“Data is 21st-century oil, and analytics is the engine of combustion”. Big Data has been in the media on an ongoing basis recently but its significance and use still elude some company decision-makers. The businesses have invested heavily in Business Intelligence (BI) systems and applications, and are unsure as to whether what they did will happily survive under the new name ‘Big Data.’ Moore’s Law states that the computer’s capacity increases by a factor of two in terms of memory storage and speed within two years, resulting in an exponential increase in data created by such devices.
Better systems can produce more data than previous ones. “Data is the new oil” millions of times and, according to EMC estimates, by the end of 2020, there will be 44 trillion gigabytes of data.
BI leverages the use of Big data
Business’ future lies in the growth of huge, data-driven businesses using business intelligence and large-scale adoption of big data across industries. Business intelligence sparks an organizational transformation in which it streamlines operations and procedures.
Big data can be applied in several ways in business for increasing revenue. Companies that have adopted BI methods have a clear understanding of the workable metrics. A well-structured presentation of data that final-users can perceive is the most important aspect BI brings into the picture. The tables, bar graphs, and other tools for visualization make it easy to understand big data.
Visualization and analysis form the foundation of big data. If you don’t process it effectively and follow the company results, data is of no value. Many different BI tools can be used in a business and also for its customers to process any piece of data.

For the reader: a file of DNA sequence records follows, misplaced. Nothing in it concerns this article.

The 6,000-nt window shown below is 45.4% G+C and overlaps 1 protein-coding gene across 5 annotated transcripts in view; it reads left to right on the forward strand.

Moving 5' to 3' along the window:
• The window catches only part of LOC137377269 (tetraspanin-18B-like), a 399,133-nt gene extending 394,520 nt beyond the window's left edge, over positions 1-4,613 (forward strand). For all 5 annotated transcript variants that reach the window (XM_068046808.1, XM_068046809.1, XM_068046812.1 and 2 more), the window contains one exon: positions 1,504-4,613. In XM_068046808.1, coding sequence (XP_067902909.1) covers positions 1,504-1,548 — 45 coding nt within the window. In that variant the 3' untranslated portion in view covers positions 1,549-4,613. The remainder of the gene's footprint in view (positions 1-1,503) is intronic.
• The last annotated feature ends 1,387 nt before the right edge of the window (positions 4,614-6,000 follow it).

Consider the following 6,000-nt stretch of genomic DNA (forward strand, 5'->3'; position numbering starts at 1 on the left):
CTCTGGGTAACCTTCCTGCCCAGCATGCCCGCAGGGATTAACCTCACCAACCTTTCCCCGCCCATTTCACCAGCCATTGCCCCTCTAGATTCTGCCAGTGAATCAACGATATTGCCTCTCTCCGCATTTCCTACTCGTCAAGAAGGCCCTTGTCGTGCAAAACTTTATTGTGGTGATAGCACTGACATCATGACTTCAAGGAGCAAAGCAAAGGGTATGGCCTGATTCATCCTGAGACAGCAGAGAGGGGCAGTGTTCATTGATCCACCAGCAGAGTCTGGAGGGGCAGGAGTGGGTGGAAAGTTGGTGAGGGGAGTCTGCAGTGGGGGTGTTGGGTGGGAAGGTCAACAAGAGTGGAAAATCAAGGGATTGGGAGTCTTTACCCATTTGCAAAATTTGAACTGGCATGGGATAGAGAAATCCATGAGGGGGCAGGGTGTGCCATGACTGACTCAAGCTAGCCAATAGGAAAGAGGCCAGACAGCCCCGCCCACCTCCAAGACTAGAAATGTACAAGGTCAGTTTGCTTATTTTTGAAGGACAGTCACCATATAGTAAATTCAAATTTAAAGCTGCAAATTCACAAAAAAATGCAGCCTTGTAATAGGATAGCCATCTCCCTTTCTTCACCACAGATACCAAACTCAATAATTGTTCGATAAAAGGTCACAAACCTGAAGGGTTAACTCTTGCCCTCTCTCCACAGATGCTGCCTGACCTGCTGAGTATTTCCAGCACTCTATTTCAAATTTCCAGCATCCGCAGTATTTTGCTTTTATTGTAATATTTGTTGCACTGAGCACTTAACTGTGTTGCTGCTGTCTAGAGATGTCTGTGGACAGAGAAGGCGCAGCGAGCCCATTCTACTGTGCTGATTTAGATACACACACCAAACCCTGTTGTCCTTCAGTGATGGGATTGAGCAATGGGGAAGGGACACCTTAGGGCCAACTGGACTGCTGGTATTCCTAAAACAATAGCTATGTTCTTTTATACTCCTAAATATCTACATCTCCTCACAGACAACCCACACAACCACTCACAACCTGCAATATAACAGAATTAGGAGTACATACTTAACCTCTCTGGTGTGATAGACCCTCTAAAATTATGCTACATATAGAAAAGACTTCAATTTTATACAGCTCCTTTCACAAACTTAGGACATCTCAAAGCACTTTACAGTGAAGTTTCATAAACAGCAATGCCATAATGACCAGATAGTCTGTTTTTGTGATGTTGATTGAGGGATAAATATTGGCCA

The most important advantage of this is quick access to all sorts of business knowledge. Unlike using other traditional approaches, it’s just a click away to search for details such as sales growth over the last three years. It is also easy to forecast workloads and revenues in particular months as you only need to pick a template in most BI software, and in one go you can get a thorough overview of the years of results.
Predictions and forecasts are made effortlessly with high accuracy using historic data. Through analyzing the sales data from the past year, businesses may forecast the potential demand and inventory requirements for their products. The best aspect of the software is that you can customize it, and you can adjust the particular components to meet your needs. It’s really easy to adjust the months, items, markets, form of inventory, etc.
The business environment was entirely different when BI technologies were not popular and data processing was rare. Businesses no longer have to make Excel sheets and compare spreadsheets to determine how to achieve a task as easy as possible.
Using BI tools, every move in each department can be evaluated and worked on to improve performance.